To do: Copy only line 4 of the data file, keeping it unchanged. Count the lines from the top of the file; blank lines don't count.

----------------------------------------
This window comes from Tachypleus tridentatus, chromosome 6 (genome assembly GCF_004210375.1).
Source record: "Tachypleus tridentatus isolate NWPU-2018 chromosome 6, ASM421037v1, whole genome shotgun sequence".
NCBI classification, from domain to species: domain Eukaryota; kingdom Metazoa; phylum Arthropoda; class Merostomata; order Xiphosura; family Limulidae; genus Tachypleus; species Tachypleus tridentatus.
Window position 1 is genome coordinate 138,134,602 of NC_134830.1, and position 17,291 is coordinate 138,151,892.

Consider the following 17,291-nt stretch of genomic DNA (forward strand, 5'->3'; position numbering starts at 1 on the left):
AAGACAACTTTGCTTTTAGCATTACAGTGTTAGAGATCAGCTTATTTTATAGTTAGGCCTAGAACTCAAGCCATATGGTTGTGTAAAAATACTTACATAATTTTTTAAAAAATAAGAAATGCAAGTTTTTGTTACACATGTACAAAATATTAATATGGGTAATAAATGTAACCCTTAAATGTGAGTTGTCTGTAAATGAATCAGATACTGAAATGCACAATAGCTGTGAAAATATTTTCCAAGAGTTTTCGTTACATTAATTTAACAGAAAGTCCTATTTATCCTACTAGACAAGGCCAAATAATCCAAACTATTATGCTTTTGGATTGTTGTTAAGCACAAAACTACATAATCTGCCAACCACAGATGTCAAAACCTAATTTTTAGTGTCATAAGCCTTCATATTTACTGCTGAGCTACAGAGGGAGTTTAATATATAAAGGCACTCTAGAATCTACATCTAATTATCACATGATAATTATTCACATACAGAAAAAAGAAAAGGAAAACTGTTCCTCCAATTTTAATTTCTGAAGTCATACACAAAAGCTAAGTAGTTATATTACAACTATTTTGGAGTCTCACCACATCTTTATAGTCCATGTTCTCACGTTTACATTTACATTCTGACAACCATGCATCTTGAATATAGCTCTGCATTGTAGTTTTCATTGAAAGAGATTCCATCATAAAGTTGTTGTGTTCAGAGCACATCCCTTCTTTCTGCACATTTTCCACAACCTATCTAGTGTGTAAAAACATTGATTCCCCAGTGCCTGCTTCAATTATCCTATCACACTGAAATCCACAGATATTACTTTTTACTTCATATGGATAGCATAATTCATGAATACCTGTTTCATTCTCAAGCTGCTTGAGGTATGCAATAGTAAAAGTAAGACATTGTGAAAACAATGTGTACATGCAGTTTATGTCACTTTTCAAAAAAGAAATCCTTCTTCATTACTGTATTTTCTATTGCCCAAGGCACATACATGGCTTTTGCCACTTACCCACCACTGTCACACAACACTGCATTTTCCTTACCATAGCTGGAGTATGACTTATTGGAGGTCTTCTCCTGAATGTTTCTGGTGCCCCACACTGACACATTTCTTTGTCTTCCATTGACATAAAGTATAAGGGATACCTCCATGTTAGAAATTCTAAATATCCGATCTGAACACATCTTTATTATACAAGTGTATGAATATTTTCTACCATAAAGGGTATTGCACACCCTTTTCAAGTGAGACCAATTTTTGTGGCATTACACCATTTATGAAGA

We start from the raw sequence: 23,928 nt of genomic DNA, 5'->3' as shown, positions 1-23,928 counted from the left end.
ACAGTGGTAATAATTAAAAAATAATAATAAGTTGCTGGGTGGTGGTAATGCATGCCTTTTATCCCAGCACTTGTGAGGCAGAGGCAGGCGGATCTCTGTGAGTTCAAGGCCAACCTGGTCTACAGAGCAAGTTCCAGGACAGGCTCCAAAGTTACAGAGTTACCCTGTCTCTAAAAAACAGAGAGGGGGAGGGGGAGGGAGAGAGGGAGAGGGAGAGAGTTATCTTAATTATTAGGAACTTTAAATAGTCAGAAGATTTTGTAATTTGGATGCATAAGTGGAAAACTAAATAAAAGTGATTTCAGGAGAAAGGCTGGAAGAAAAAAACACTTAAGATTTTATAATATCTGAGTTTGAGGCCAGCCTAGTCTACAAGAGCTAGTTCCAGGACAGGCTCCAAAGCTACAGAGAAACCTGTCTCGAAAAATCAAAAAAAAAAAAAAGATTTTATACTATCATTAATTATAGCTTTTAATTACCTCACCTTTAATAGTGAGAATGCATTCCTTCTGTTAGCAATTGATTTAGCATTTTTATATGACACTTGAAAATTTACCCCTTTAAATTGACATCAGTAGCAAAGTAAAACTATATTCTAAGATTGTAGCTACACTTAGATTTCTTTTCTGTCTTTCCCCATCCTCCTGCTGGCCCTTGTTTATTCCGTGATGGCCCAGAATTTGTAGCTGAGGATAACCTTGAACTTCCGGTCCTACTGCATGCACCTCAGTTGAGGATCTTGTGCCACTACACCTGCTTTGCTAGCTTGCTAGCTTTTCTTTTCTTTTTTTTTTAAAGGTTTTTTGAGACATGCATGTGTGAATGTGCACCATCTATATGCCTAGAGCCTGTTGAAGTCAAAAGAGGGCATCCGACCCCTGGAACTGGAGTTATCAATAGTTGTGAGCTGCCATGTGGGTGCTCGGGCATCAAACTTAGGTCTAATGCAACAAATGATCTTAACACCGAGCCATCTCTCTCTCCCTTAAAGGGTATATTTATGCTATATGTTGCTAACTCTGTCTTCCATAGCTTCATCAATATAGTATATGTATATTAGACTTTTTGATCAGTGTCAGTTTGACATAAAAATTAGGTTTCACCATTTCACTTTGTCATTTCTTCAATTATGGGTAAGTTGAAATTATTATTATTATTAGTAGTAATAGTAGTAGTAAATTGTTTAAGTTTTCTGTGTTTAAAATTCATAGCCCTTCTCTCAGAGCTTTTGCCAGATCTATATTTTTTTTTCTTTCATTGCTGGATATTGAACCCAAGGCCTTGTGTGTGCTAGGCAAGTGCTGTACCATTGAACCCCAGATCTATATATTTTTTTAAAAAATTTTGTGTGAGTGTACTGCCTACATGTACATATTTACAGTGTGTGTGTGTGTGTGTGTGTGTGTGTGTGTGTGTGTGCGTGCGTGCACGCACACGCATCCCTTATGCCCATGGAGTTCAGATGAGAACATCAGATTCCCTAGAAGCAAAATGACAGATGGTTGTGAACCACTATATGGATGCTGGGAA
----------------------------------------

Window position 1 is genome coordinate 138,134,602 of NC_134830.1, and position 17,291 is coordinate 138,151,892.